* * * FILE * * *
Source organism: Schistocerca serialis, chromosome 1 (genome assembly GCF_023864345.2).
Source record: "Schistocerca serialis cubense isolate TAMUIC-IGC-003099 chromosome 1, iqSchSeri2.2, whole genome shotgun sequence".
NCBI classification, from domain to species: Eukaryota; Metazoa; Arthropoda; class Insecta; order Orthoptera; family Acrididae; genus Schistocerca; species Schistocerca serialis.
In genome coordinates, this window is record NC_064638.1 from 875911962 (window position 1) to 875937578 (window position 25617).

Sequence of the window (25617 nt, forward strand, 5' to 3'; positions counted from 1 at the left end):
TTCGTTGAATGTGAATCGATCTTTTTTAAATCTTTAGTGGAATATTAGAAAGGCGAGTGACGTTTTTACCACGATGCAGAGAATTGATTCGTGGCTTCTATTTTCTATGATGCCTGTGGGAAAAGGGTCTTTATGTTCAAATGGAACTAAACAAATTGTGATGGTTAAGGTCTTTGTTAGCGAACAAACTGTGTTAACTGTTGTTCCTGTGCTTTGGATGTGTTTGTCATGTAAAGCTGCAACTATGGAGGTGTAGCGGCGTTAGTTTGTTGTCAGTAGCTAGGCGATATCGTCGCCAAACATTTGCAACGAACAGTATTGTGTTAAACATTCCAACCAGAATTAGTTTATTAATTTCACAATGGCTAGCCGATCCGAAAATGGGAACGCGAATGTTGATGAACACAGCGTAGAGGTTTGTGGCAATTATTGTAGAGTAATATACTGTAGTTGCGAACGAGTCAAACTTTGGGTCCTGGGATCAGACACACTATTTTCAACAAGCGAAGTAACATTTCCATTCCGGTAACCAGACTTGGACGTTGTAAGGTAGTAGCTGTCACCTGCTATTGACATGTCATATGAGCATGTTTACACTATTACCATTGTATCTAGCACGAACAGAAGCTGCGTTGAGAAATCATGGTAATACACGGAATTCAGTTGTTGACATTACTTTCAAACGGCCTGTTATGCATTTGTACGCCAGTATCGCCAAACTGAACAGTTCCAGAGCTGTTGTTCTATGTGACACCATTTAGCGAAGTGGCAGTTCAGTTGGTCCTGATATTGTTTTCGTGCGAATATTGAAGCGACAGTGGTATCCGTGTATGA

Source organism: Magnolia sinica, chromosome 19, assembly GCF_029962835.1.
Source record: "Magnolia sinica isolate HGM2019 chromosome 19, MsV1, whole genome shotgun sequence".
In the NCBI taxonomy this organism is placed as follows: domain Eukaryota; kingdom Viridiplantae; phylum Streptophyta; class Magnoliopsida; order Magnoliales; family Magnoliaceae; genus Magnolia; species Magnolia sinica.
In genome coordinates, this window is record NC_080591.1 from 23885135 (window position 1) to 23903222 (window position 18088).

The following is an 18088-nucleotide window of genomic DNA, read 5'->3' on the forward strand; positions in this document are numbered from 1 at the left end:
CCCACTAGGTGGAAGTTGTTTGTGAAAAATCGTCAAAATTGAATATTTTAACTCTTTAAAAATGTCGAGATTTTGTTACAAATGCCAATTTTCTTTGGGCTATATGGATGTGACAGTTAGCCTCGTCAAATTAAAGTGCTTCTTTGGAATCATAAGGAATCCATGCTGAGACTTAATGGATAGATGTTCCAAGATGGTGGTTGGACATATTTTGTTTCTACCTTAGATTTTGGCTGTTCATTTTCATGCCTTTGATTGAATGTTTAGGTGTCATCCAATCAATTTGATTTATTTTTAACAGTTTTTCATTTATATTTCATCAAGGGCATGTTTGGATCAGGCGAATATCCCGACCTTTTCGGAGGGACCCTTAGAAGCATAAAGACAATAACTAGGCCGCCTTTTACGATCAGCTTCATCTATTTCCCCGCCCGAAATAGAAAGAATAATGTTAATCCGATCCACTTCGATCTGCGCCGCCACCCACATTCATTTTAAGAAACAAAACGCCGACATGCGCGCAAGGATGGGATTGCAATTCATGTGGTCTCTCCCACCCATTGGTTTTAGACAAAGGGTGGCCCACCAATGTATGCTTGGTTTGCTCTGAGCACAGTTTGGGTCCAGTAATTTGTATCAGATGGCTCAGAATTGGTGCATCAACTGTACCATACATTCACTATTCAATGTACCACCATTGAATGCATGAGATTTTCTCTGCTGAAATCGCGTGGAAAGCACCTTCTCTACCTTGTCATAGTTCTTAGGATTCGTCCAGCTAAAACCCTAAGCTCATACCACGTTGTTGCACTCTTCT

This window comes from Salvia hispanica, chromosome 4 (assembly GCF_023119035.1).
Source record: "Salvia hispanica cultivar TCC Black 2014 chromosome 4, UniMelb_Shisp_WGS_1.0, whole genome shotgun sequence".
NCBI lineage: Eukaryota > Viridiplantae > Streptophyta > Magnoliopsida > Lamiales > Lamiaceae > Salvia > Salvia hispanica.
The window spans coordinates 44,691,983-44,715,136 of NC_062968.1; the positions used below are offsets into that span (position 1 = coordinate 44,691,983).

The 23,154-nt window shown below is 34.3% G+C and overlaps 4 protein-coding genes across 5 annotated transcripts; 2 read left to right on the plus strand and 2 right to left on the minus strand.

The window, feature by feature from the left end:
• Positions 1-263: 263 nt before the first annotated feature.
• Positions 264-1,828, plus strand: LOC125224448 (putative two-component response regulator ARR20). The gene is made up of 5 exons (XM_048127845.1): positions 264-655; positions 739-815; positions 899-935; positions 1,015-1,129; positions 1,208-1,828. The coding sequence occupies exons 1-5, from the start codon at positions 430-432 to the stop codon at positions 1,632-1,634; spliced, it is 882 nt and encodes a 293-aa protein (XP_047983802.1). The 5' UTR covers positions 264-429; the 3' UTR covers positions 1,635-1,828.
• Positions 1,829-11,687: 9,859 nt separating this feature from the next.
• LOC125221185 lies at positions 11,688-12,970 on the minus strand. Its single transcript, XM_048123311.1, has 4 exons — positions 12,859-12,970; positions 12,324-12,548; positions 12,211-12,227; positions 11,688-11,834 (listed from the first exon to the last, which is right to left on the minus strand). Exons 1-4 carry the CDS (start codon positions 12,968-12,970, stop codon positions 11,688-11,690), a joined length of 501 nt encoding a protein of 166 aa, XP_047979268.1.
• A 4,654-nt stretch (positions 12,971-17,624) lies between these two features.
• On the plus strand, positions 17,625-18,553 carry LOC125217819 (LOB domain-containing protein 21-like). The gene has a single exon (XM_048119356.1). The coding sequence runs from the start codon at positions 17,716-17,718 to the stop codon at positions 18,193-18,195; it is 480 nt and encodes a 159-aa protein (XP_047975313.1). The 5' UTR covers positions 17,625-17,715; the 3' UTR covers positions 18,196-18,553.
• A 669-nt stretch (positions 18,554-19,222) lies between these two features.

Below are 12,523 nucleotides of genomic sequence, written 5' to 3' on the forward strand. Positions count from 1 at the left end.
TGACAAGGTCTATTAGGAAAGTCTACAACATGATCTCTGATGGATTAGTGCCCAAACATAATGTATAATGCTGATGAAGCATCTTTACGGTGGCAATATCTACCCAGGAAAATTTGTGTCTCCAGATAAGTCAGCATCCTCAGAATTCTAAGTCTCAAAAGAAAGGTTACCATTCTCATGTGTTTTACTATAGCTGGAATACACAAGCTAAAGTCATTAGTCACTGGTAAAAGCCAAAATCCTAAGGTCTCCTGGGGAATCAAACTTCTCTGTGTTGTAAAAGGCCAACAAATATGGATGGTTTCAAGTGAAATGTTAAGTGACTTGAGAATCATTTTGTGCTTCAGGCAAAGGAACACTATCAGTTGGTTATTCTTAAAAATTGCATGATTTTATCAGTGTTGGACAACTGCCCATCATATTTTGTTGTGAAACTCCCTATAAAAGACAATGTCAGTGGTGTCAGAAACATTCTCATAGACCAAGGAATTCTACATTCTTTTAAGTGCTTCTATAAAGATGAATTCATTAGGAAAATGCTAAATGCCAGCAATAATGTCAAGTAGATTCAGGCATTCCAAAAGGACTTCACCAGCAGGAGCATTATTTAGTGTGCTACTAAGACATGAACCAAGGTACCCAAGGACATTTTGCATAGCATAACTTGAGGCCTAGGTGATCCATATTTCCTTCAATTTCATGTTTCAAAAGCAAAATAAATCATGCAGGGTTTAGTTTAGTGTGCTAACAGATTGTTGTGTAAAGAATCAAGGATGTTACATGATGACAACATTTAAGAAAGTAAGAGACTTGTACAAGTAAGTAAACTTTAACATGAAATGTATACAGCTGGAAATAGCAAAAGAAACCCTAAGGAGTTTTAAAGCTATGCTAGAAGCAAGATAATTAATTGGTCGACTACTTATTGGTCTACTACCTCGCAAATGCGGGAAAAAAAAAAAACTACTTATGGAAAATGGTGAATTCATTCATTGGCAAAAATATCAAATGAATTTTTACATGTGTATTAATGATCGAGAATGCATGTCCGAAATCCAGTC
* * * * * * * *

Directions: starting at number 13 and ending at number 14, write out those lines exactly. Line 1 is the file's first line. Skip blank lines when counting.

This window comes from Salvia hispanica, chromosome 4 (assembly GCF_023119035.1).
Source record: "Salvia hispanica cultivar TCC Black 2014 chromosome 4, UniMelb_Shisp_WGS_1.0, whole genome shotgun sequence".